Psychiatrists warn the stress of the pandemic and loss of routine could trigger relapses
Life in lockdown has brought about unprecedented challenges for everyone. But for the 1.25 million sufferers of eating disorders in the UK, these are especially tough times.
The eating disorder charity BEAT has reported a 30 per cent spike in calls to its helpline since lockdown began.
Eating disorders are dangerous during lockdown
Anorexia nervosa, bulimia nervosa, and binge eating disorder are the most prevalent eating disorders.
Anorexia is the deadliest mental illness in the world. Center for Discovery, which offers treatment for those with eating disorders, projects that 20 per cent of sufferers will die within 20 years of developing the illness.
For those in recovery, the lockdown presents acute difficulties and increased risk of relapse.
Clinical psychologist Debbie Beckerman explains: “The stress of being confined, loss of routine and fear of the unknown take sufferers of eating disorders into unchartered territory.”
Jessica Claire was diagnosed with anorexia in 2007 at the young age of 13. She was hospitalised on a drip and spent several months recovering at Rhodes Farm, the UK’s largest private clinic for children with eating disorders in north London.
She explains her difficulties during lockdown.
“I’m always around food and the temptation to snack is constant and I’ve had several binge eating episodes. It’s made things tougher but I’m in touch with my eating therapist.”Jessica Claire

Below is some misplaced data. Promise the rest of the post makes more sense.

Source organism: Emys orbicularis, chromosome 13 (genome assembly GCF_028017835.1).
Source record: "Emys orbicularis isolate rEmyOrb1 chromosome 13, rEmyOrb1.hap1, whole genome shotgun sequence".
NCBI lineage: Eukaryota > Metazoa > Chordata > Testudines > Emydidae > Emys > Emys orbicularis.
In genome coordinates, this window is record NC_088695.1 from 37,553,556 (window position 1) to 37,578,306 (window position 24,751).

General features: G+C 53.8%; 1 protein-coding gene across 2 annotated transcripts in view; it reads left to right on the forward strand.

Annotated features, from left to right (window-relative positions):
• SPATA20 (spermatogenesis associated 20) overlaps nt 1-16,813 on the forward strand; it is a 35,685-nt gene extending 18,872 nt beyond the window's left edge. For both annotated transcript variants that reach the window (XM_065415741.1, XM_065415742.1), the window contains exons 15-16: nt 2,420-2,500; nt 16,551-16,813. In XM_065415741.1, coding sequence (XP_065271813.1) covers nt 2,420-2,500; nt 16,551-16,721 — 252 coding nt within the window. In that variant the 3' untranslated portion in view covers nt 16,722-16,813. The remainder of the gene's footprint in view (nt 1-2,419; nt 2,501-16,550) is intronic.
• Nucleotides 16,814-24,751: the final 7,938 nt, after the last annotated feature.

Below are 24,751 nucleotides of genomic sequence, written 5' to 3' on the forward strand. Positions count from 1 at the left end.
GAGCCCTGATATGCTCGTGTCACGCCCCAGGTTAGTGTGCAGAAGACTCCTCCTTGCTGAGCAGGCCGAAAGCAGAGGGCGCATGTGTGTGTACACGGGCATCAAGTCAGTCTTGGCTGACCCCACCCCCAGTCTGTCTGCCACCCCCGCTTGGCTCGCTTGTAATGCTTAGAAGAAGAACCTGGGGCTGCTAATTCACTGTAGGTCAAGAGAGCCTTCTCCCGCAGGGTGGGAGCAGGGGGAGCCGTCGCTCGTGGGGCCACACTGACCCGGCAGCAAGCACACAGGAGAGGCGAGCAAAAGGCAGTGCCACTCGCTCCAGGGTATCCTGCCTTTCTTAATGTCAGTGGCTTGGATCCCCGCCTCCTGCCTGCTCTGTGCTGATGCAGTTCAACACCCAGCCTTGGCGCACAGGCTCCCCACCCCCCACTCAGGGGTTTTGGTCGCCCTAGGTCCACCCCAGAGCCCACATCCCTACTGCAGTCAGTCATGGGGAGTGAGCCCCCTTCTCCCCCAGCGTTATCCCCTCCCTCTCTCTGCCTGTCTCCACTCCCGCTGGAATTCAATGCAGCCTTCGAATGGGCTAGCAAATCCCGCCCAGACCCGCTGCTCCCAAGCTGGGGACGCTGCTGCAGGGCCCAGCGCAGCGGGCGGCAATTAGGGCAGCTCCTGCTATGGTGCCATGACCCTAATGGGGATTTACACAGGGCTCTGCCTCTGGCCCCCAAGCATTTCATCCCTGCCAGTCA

Difficulties accessing treatment
For those unable to access private treatment, there are even more difficulties.
The NHS missed their 2020 target of reducing treatment waiting times for 95 per cent of all “children and young people” eating disorder cases. They aimed to reduce waiting times to one week for urgent cases and four for standard cases.
However, only 73.5 per cent of urgent cases 86.9 per cent of standard cases were seen within these timeframes. While these figures are an improvement from when the targets were set in 2016, because the total number of cases has increased, more people are not getting the care they need in time.
Hannah Pearson, who suffers from anorexia and bulimia, was featured in The Times after a critical incident. She was refused an urgent appointment because she did not meet criteria that required that she make herself sick at least five to six times a day or have a Body Mass Index (BMI) below 16.
Technology as a solution
Psychiatrist Beckerman believes that immediate treatment can be a matter of life or death.
“Statistics have shown that early intervention can reduce the death rate of anorexia to two or three per cent [from 20 per cent]. Most sufferers never get treatment, so being able to use technology to help them is great.”Debbie Beckerman
Could technology be the solution by helping the NHS deal with its overwhelming eating disorder case load?
Psychotherapist Sharon Young explains that technology and mental health have a complicated relationship: “Technology that helps to raise awareness around eating disorders and break the stigma around mental health issues is great because it’s cheap and easily accessible.”
However, Young notes that the digital era has also been partly responsible for the increase in eating disorder cases.
“Instagram has promoted unrealistic female body images and Snapchat has put pressure on girls as young as 12 to look good all the time,” Young says.
“Technology has the ability to transform treatment for eating disorders, but also exacerbate them.”
Though lockdown restrictions are beginning to ease in the UK, people with eating disorders face lifelong struggles.
Increasing education in schools and promoting self-help applications is a vital step in preventing eating disorders. Proper funding of mental health services and NHS eating disorder units to help those suffering is necessary.